“Telegram for you, sir!” grinned the bell-boy of the snub-nose and twinkling eyes. Captain Meade tore it open hastily.

“Here’s a pretty pickle!” he exclaimed, handing the yellow slip to Patricia. “Your Aunt Evelyn fell yesterday, just before she was to take the train from Chicago to meet us here, and will be laid up for the next six or eight weeks with a broken leg. Just like Evelyn!” he added impatiently. “She was always the worst youngster for falling down and getting damaged at critical moments. And she’s kept it up consistently all the rest of her life. I’m sorry for her, of course, but what on earth are we to do?”

They stared blankly at each other. “Poor Aunt Evelyn!” sighed Patricia, sympathetically. “She was looking forward so to this three-months’ holiday. She wrote that she 10hadn’t been away from home even a week, for the last ten years, and was going to enjoy the rest so much. I’m awfully sorry for her. She’ll be so disappointed!”

“Yes, but that doesn’t solve the problem of what we’re going to do,” argued the captain. “She was to be your companion here. I can’t be around all the time. I may even have to be away several days at a time. A young girl like you can’t stay alone in a big hotel. What in sancho are we going to do?” He ran his hands through his hair despairingly. “It was only on the basis of her being able to join us that your mother and I consented to this arrangement at all. I guess now you’ll have to go out to Chicago and stay with her, after all. There’s no where else for you to go.”

“Oh, Daddy, Daddy, don’t!” implored Patricia, hurling herself at him in a panic. “I couldn’t, I simply couldn’t stand being parted from you now. And I’d have the most miserable time there. Aunt Evelyn would be in 11bed and a trained nurse puttering around her all the time, (I know her!) and there’d be nothing to do and I’d be simply wretched and unhappy all the while. We can have such a cosy time here, just you and I, and I’ll promise to be very good and quiet and read a lot, and stay here in our own suite all by myself when you are away. I’ve brought a lot of fancy-work, too, and I’m going to do Red Cross knitting and make all my Christmas presents during these three summer months, so I’ll be very, very busy. Do say yes, Daddy!”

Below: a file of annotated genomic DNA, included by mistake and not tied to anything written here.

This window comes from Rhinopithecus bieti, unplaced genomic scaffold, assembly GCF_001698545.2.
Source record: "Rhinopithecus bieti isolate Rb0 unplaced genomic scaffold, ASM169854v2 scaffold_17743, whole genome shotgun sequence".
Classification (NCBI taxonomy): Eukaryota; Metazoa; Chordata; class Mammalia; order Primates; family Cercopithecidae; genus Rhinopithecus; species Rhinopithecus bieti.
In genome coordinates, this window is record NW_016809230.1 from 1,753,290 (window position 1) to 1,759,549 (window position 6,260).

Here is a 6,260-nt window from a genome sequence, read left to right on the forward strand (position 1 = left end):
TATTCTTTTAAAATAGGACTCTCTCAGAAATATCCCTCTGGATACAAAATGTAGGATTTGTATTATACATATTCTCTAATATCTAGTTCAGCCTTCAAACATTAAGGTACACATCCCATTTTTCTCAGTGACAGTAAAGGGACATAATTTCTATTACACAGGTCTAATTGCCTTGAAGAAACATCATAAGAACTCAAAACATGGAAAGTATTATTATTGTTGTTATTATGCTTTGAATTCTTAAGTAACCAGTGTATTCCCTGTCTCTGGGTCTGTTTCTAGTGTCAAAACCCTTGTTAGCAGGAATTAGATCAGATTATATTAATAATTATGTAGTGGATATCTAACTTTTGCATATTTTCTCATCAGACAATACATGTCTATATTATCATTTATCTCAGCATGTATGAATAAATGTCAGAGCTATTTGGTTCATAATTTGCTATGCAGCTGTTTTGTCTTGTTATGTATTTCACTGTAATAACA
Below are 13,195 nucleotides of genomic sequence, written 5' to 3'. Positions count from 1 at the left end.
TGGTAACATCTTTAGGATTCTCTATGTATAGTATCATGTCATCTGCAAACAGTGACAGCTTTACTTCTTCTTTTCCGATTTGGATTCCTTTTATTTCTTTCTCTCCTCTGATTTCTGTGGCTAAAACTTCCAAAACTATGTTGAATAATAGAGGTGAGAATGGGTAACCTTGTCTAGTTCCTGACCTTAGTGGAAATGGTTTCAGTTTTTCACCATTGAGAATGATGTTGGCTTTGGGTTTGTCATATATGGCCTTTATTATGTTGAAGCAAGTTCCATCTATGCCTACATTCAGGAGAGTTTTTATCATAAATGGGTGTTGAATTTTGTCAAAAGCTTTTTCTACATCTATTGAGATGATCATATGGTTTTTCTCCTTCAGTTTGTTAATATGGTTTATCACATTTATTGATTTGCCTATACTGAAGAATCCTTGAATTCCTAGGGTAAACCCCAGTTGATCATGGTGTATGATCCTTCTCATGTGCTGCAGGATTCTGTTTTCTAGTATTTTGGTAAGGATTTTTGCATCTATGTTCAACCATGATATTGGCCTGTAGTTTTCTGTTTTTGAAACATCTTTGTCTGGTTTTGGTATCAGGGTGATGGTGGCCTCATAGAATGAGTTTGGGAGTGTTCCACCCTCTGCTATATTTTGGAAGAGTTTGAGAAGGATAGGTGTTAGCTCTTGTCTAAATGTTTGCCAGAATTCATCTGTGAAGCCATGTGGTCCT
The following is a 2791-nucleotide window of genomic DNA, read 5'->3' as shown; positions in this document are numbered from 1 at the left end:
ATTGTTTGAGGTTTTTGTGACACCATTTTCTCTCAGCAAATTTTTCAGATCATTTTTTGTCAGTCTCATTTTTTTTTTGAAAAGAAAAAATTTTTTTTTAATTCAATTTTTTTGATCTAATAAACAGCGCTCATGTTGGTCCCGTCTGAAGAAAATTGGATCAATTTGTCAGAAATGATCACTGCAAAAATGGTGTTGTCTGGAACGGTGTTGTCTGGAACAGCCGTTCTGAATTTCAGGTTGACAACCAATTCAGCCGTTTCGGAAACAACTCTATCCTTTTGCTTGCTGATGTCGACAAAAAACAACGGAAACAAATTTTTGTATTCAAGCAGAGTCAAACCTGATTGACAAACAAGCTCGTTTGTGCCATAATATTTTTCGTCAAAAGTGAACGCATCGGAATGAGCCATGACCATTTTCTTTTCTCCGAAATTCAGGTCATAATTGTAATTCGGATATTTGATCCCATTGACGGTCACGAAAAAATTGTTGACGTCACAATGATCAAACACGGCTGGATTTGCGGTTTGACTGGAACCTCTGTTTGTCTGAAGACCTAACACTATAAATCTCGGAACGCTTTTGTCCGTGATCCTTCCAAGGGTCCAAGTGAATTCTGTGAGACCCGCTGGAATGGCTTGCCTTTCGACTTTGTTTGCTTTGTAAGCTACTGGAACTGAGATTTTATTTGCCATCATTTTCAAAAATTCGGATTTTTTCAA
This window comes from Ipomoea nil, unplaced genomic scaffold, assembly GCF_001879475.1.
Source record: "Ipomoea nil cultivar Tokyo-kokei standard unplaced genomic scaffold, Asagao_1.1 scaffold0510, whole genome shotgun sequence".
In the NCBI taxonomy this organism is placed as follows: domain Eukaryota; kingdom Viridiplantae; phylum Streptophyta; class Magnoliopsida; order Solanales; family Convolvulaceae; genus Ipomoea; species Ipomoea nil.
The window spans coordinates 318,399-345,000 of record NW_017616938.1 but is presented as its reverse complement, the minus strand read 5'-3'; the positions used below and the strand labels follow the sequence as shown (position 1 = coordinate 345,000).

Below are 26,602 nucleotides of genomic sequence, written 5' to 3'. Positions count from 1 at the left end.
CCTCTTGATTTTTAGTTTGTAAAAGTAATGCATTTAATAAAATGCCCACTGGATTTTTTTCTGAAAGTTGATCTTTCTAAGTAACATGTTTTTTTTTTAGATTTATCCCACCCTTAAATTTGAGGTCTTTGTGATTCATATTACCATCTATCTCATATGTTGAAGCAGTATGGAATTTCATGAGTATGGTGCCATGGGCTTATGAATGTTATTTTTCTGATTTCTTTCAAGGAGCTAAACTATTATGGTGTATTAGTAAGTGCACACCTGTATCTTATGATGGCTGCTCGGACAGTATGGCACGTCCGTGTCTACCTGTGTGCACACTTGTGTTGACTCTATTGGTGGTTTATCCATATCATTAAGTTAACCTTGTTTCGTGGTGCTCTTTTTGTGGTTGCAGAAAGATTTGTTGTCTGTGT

Captain Meade looked only half convinced. “I don’t like it at all, Patricia. It will not only be lonely, for you, it may possibly even be dangerous. There are spies about us all the time. If they should happen to nose out my mission, they’d no doubt try to make it hot for me—and for you too. Your Aunt Evelyn was to be your safeguard. But now—”

Patricia suddenly interrupted him. “Do you have to go away for any length of time 12very soon? I mean, to go for several days?”

“Well, no,” he admitted. “I’m supposed to be giving lectures at the churches and Y. M. C. A.’s of this city and hereabout on my experiences as a prisoner. That, however, is hardly more than a ‘blind,’ to cover my real work. It will take me away some afternoons and evenings, but I shall not stay away overnight for a few weeks yet, in all likelihood.”

“Then, Daddy,” urged the wily Patricia, grasping eagerly at this straw, “until you find you have really to be absent for any length of time, let me stay with you. If later on you should find you must go, then we can see what to do. Meantime let’s be happy together for a while and see what’s going to turn up. I’ll even go to Chicago then, if you insist, if you’ll only let me stay here with you for a while.”

And then Captain Meade relinquished the argument, glad to settle the vexed question, at least temporarily. “Very well,” he said, a trifle reluctantly. “Stay you shall, since you 13wish it so, at least for a while. But, Patricia, attend to what I am going to say, and never forget it under any circumstances. It’s an old saying that ‘walls have ears,’ but it was never truer than it is in these days and in a big hotel. Trust no one. Hear everything, see everything—and say nothing. My very life, and even yours too, may depend upon your obeying in this, implicitly.”

Patricia nodded gravely. “I understand, Father!” was all she replied. But her brain was a-whirl with feverish, delicious excitement. “Spies,” “danger,” “secret mission”—the magic words gave her an indescribable thrill! And yet, with it all, she realized too the gravity of the affair; and the realization served to give her a mental balance beyond her years.

“But now let’s go down to dinner!” cried the Captain gaily, glad to change to a subject less tense. “I’ve an appetite worthy of an ex-prisoner in a German camp!”

As they passed out into the corridor, Patricia 14glanced up at the number over their door. “Suite number 403!” she murmured, squeezing her father’s arm. “Now I wonder just what’s going to happen to us while this is our home number?”

Advertisements


Categories: English Literature

Tags: , ,

Leave a Reply

Fill in your details below or click an icon to log in:

WordPress.com Logo

You are commenting using your WordPress.com account. Log Out /  Change )

Google+ photo

You are commenting using your Google+ account. Log Out /  Change )

Twitter picture

You are commenting using your Twitter account. Log Out /  Change )

Facebook photo

You are commenting using your Facebook account. Log Out /  Change )

w

Connecting to %s

%d bloggers like this: